The last few weeks have seen some truly horrific events in England, culminating in the devastating fire in Grenfell Tower. Our emergency services have rightly been praised for the bravery and professionalism they have displayed under the most arduous of conditions while helping the public.
I myself was a serving frontline paramedic for over 36 years, spending most of that time working on and helping to develop the rapid response unit capability for London Ambulance Service.
Like my peers in the Fire Brigade and Police force, no day was the same. Most frequently, it was spent dealing with elderly fallers, heart attacks, strokes and road traffic collisions.
At other times, things were, let's say, more dynamic. Rapid response units were created to facilitate a speedy response to those in most need and I, like many of my colleagues, have seen many challenging and distressing things.
I remember very clearly dealing with a bombing victim during the mainland bombing campaign in the nineties. Although the patient was stable, it was the words of a high ranking anti-terrorist police officer to us that resonated so strongly.
He came up over and calmly urged us to leave ASAP as there were real concerns that a secondary device could detonate at any time. The problem was that it must have been at least another five minutes before we were able to evacuate the patient and ourselves to safety.
I have treated people trapped in cars who died before we could extricate them, dealt with shootings and stabbings, handled the aftermath of people who have been hit by trains and seen society at its most depraved.
I have also seen the best in people as well. However my enduring memory was my very last 999 call for the London Ambulance Service, when I attended the sudden death of a relatively young man who had died prematurely from a not uncommon condition.
The heart-wrenching thing was two of us explaining to his young son as best as we could why he wouldn't see his father ever again, while answering his questions about where his father had gone to and if he had suffered.
If it was difficult for us, I cannot imagine how difficult it was for the little boy.
I retired soon after at the grand old age of 59 years and three months. I suffered a reoccurrence of an old back injury sustained at work. It kept me away from any work for six months and I decided to accept that mother nature was warning me about prolonging my career any longer.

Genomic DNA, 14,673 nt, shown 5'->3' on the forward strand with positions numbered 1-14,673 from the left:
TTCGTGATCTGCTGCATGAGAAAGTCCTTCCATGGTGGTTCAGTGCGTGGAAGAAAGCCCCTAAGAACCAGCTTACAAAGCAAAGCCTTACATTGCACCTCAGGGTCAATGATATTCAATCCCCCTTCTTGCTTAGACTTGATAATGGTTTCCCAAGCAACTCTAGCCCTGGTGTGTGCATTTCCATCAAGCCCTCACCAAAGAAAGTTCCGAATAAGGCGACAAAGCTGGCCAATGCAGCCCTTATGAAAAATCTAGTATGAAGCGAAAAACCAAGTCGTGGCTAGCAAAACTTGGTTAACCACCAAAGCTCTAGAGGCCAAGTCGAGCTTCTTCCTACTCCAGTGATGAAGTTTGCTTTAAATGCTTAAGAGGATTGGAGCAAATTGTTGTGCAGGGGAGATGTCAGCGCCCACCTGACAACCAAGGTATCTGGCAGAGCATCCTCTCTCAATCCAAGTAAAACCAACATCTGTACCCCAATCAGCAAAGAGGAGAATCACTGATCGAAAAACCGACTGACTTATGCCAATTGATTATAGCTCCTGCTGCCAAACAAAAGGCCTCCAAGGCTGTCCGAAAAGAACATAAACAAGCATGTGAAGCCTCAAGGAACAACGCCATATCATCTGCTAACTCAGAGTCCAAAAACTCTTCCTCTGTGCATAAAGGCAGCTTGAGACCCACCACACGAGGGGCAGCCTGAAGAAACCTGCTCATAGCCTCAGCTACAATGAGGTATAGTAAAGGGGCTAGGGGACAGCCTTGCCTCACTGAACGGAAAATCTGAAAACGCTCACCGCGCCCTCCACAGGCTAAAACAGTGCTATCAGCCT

I took early retirement with a six per cent reduction in my pension for leaving before my 60th birthday.
Pension provision for public sector workers has seen a dramatic change with all emergency services and armed forces personnel having their retirement age raised to 60 as part of Lord Hutton's review of public sector pensions in 2011. This has understandably caused much resentment amongst those affected.
Unfortunately, the retirement age for ambulance staff was raised to 65 before his review came into play. So what we now have is a standard retirement age of 60 for all uniform services, except for paramedics who must work until 65 for a full pension.
Choosing to retire at the same time as their counterparts in other 999 services would result in a 26 per cent financial penalty for the privilege. It is little wonder there is a retention crisis in my profession with one in ten posts unfilled, according to a recent survey.
My colleagues are facing an unprecedented demand of nearly 9.5 million 999 calls a year.
The terrible events of recent weeks would have tested their resilience to the limit. Being confronted with multi-casualty scenarios is difficult enough at the best of times. Marauding terrorist attacks and the high rise fire at Grenfell Tower would have taken the taken things to a different level.
Major incident plans were activated with the efficiency that only comes with practice and the inevitable reality of having had to put these plans into play in real life all too frequently.
It results in every first responder being part of a finely rehearsed team. From the first units on scene declaring a major incident, to the triaging of patients and their treatment, right through to their reception at the specified emergency department.
The prime directive is to bring order from chaos and ensure that those in most need get the quickest treatment.
So, when you next see my colleagues displaying some of "the right stuff" when looking after someone, please spare a thought for how raising the retirement age from 60 to 65 for paramedics is impacting on their futures when they just might be protecting yours.
Jonathan Fox is a state registered paramedic
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